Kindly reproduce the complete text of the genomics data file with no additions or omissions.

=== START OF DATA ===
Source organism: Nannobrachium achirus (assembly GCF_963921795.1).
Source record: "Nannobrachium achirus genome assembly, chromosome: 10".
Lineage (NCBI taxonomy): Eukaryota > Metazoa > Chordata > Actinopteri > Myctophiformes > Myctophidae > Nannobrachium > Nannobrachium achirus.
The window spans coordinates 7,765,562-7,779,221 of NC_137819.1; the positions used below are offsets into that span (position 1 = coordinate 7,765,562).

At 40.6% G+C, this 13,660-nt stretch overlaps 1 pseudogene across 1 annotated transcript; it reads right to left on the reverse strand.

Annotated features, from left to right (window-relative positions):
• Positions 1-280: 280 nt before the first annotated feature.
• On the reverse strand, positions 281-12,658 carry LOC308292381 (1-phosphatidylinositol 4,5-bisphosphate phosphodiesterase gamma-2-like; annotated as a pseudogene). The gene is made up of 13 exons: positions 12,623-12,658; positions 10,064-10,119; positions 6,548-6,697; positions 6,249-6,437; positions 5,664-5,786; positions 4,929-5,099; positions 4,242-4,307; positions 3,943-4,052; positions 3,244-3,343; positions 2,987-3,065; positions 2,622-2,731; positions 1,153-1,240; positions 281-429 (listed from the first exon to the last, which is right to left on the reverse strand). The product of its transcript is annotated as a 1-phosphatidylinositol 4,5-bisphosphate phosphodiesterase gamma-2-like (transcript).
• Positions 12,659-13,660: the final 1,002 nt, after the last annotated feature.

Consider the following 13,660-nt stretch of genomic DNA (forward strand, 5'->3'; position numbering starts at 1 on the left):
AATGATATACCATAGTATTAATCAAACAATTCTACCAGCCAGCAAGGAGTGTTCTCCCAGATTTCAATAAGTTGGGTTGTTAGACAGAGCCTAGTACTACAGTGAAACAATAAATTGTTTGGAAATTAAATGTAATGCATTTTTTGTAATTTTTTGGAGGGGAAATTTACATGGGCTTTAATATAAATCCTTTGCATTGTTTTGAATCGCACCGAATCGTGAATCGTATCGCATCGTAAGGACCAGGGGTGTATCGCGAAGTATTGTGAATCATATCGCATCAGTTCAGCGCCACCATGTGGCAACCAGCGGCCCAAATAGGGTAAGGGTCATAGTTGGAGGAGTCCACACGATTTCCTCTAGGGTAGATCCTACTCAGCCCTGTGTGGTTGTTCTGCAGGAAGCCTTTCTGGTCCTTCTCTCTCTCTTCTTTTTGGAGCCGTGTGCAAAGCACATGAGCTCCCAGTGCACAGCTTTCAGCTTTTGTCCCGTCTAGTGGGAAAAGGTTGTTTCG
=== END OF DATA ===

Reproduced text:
Source organism: Nannobrachium achirus (assembly GCF_963921795.1).
Source record: "Nannobrachium achirus genome assembly, chromosome: 10".
Lineage (NCBI taxonomy): Eukaryota > Metazoa > Chordata > Actinopteri > Myctophiformes > Myctophidae > Nannobrachium > Nannobrachium achirus.
The window spans coordinates 7,765,562-7,779,221 of NC_137819.1; the positions used below are offsets into that span (position 1 = coordinate 7,765,562).

At 40.6% G+C, this 13,660-nt stretch overlaps 1 pseudogene across 1 annotated transcript; it reads right to left on the reverse strand.

Annotated features, from left to right (window-relative positions):
• Positions 1-280: 280 nt before the first annotated feature.
• On the reverse strand, positions 281-12,658 carry LOC308292381 (1-phosphatidylinositol 4,5-bisphosphate phosphodiesterase gamma-2-like; annotated as a pseudogene). The gene is made up of 13 exons: positions 12,623-12,658; positions 10,064-10,119; positions 6,548-6,697; positions 6,249-6,437; positions 5,664-5,786; positions 4,929-5,099; positions 4,242-4,307; positions 3,943-4,052; positions 3,244-3,343; positions 2,987-3,065; positions 2,622-2,731; positions 1,153-1,240; positions 281-429 (listed from the first exon to the last, which is right to left on the reverse strand). The product of its transcript is annotated as a 1-phosphatidylinositol 4,5-bisphosphate phosphodiesterase gamma-2-like (transcript).
• Positions 12,659-13,660: the final 1,002 nt, after the last annotated feature.

Consider the following 13,660-nt stretch of genomic DNA (forward strand, 5'->3'; position numbering starts at 1 on the left):
AATGATATACCATAGTATTAATCAAACAATTCTACCAGCCAGCAAGGAGTGTTCTCCCAGATTTCAATAAGTTGGGTTGTTAGACAGAGCCTAGTACTACAGTGAAACAATAAATTGTTTGGAAATTAAATGTAATGCATTTTTTGTAATTTTTTGGAGGGGAAATTTACATGGGCTTTAATATAAATCCTTTGCATTGTTTTGAATCGCACCGAATCGTGAATCGTATCGCATCGTAAGGACCAGGGGTGTATCGCGAAGTATTGTGAATCATATCGCATCAGTTCAGCGCCACCATGTGGCAACCAGCGGCCCAAATAGGGTAAGGGTCATAGTTGGAGGAGTCCACACGATTTCCTCTAGGGTAGATCCTACTCAGCCCTGTGTGGTTGTTCTGCAGGAAGCCTTTCTGGTCCTTCTCTCTCTCTTCTTTTTGGAGCCGTGTGCAAAGCACATGAGCTCCCAGTGCACAGCTTTCAGCTTTTGTCCCGTCTAGTGGGAAAAGGTTGTTTCG